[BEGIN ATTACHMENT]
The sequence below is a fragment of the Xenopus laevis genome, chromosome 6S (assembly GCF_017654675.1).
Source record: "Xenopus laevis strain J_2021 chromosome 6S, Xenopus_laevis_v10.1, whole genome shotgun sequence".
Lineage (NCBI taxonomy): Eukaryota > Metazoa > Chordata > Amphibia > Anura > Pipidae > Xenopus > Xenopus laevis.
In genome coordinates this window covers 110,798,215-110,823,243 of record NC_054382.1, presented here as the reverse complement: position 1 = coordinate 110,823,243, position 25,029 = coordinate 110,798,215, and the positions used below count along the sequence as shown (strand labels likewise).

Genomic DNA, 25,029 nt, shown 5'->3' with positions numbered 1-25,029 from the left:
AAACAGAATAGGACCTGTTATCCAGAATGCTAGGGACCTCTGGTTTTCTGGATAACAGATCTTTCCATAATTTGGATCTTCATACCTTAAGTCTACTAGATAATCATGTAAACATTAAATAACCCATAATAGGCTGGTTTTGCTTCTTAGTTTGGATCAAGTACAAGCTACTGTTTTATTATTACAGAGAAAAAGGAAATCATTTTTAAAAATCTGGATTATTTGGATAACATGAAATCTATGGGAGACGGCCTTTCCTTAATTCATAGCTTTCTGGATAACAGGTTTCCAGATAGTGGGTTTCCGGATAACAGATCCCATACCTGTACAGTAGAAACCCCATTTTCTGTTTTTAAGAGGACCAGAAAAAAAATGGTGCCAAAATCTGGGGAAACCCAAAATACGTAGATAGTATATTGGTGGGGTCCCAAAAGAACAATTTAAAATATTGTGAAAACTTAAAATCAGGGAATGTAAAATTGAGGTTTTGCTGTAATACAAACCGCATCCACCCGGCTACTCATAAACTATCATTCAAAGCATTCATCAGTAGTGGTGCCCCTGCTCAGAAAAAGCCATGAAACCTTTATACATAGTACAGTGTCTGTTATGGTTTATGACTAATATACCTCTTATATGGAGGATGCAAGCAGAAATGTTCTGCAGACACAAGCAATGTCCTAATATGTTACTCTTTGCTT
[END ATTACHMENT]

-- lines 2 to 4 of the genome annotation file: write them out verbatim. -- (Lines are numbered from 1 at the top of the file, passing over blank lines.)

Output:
Source record: "Xenopus laevis strain J_2021 chromosome 6S, Xenopus_laevis_v10.1, whole genome shotgun sequence".
Lineage (NCBI taxonomy): Eukaryota > Metazoa > Chordata > Amphibia > Anura > Pipidae > Xenopus > Xenopus laevis.
In genome coordinates this window covers 110,798,215-110,823,243 of record NC_054382.1, presented here as the reverse complement: position 1 = coordinate 110,823,243, position 25,029 = coordinate 110,798,215, and the positions used below count along the sequence as shown (strand labels likewise).